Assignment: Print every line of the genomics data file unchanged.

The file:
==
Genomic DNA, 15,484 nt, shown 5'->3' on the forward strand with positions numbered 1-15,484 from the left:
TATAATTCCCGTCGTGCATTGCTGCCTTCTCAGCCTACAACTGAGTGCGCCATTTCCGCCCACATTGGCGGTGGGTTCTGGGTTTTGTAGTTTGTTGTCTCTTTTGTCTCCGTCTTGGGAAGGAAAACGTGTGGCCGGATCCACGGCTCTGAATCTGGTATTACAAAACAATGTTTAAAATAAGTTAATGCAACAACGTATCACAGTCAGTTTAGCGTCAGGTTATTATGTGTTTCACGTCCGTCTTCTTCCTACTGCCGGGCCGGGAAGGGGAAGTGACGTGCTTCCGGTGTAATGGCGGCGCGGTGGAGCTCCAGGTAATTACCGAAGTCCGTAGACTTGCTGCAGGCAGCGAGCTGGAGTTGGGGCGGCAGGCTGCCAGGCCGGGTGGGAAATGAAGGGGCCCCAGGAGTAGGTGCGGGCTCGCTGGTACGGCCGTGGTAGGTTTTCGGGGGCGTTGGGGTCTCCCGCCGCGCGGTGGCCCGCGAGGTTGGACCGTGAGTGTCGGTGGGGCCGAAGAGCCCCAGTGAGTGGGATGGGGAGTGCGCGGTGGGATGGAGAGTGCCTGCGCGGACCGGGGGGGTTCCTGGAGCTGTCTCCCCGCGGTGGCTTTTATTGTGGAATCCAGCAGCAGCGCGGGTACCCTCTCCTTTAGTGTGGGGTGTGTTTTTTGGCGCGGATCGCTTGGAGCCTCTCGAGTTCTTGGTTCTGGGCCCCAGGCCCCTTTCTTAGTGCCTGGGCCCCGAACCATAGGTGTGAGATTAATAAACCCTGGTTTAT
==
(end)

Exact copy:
Genomic DNA, 15,484 nt, shown 5'->3' on the forward strand with positions numbered 1-15,484 from the left:
TATAATTCCCGTCGTGCATTGCTGCCTTCTCAGCCTACAACTGAGTGCGCCATTTCCGCCCACATTGGCGGTGGGTTCTGGGTTTTGTAGTTTGTTGTCTCTTTTGTCTCCGTCTTGGGAAGGAAAACGTGTGGCCGGATCCACGGCTCTGAATCTGGTATTACAAAACAATGTTTAAAATAAGTTAATGCAACAACGTATCACAGTCAGTTTAGCGTCAGGTTATTATGTGTTTCACGTCCGTCTTCTTCCTACTGCCGGGCCGGGAAGGGGAAGTGACGTGCTTCCGGTGTAATGGCGGCGCGGTGGAGCTCCAGGTAATTACCGAAGTCCGTAGACTTGCTGCAGGCAGCGAGCTGGAGTTGGGGCGGCAGGCTGCCAGGCCGGGTGGGAAATGAAGGGGCCCCAGGAGTAGGTGCGGGCTCGCTGGTACGGCCGTGGTAGGTTTTCGGGGGCGTTGGGGTCTCCCGCCGCGCGGTGGCCCGCGAGGTTGGACCGTGAGTGTCGGTGGGGCCGAAGAGCCCCAGTGAGTGGGATGGGGAGTGCGCGGTGGGATGGAGAGTGCCTGCGCGGACCGGGGGGGTTCCTGGAGCTGTCTCCCCGCGGTGGCTTTTATTGTGGAATCCAGCAGCAGCGCGGGTACCCTCTCCTTTAGTGTGGGGTGTGTTTTTTGGCGCGGATCGCTTGGAGCCTCTCGAGTTCTTGGTTCTGGGCCCCAGGCCCCTTTCTTAGTGCCTGGGCCCCGAACCATAGGTGTGAGATTAATAAACCCTGGTTTAT